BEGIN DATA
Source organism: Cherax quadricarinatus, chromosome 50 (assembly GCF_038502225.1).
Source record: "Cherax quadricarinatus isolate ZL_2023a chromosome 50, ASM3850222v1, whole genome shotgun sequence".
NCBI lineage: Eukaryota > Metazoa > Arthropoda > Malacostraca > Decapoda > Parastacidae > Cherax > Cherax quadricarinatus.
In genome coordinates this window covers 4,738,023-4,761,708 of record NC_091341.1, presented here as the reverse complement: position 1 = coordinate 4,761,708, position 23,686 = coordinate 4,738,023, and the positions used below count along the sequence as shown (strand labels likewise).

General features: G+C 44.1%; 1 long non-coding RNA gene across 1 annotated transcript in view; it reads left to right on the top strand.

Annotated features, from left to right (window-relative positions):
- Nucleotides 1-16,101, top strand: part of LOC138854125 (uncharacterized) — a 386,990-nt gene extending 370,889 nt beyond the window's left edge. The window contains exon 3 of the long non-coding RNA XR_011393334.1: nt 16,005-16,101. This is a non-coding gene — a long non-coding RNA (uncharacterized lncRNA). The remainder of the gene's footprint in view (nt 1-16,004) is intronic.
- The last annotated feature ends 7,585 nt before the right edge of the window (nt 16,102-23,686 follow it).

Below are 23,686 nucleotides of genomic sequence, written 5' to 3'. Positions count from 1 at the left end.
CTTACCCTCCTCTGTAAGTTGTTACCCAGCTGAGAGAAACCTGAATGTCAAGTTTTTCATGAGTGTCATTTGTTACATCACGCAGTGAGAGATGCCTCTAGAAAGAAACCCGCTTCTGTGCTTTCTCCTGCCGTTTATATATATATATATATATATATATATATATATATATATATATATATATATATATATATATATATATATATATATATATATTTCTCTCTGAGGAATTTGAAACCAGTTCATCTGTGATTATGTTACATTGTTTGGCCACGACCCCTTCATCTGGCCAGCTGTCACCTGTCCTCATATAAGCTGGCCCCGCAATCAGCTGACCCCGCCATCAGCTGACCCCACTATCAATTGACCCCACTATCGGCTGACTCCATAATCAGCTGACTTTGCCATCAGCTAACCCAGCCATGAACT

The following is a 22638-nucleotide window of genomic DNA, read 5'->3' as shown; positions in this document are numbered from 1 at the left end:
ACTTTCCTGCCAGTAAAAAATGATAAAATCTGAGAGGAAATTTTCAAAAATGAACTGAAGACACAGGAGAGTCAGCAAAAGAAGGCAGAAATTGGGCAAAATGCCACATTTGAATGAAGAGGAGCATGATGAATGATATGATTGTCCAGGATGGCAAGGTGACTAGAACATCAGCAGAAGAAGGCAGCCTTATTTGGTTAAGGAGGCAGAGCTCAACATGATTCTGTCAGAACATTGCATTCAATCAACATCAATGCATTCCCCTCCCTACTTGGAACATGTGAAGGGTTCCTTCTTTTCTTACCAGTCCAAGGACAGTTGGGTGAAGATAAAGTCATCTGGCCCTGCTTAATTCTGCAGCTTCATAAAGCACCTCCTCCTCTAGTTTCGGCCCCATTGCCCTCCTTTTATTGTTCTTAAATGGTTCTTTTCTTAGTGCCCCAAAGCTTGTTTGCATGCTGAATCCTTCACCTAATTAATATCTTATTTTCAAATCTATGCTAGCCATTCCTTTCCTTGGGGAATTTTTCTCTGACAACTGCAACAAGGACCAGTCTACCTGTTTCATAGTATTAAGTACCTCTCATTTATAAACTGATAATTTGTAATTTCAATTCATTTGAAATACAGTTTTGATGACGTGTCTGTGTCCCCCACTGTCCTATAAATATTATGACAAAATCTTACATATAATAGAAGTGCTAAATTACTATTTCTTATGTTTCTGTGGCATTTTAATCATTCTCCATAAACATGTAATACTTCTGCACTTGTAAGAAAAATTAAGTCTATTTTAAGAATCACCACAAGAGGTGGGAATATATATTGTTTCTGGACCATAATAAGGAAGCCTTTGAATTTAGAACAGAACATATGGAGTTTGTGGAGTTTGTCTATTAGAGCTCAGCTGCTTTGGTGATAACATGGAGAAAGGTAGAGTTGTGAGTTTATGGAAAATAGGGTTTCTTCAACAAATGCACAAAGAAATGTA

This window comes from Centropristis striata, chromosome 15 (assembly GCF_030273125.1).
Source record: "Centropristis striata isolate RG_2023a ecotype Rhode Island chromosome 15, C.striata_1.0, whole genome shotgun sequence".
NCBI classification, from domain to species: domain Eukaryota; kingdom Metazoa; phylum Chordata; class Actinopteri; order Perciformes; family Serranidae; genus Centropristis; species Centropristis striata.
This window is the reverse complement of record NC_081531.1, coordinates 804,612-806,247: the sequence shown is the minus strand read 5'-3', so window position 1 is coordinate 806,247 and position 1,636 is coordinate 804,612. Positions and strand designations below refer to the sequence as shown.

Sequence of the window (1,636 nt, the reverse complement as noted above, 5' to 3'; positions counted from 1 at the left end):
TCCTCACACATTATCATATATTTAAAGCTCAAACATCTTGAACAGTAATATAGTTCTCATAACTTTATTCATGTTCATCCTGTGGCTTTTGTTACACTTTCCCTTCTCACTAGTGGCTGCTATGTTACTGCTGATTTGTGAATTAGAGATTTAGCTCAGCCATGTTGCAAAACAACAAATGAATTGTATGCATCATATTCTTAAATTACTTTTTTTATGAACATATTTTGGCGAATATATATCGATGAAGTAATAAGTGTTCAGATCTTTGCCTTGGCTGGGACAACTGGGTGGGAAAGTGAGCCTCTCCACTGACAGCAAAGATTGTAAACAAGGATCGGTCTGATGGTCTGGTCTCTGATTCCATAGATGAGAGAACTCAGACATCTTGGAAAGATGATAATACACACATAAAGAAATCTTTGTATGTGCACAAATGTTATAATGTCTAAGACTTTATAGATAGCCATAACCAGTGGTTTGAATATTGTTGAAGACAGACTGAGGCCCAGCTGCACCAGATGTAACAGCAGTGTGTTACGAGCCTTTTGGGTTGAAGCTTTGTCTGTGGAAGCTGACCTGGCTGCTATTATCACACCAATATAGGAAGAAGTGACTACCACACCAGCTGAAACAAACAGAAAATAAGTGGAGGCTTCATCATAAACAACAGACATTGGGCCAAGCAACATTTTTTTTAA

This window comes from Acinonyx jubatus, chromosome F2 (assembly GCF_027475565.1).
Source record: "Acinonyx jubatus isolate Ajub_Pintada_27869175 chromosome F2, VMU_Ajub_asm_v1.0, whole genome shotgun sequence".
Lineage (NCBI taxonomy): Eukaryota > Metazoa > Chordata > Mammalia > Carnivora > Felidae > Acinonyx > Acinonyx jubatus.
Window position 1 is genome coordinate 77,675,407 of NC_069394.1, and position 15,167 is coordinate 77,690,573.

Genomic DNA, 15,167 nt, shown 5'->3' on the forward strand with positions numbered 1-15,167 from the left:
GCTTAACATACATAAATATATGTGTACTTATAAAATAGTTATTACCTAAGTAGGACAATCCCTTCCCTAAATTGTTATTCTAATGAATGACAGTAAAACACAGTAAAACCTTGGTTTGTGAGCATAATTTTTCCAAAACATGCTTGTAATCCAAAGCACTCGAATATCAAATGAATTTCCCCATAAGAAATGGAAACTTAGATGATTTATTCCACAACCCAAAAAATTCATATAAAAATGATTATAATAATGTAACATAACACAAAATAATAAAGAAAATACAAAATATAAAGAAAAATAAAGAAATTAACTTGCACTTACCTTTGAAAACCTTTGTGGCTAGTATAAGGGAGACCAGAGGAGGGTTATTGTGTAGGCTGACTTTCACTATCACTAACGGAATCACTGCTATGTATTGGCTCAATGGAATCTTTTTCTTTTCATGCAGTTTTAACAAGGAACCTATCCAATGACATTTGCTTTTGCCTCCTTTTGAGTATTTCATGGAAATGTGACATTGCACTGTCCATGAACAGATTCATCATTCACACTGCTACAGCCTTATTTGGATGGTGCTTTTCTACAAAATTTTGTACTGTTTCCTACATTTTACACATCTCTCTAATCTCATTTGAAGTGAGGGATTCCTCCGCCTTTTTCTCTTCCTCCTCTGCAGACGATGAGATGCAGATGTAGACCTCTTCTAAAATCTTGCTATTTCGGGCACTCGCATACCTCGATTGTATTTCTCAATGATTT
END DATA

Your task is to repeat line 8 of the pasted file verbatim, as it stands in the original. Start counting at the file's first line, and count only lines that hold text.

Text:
- The last annotated feature ends 7,585 nt before the right edge of the window (nt 16,102-23,686 follow it).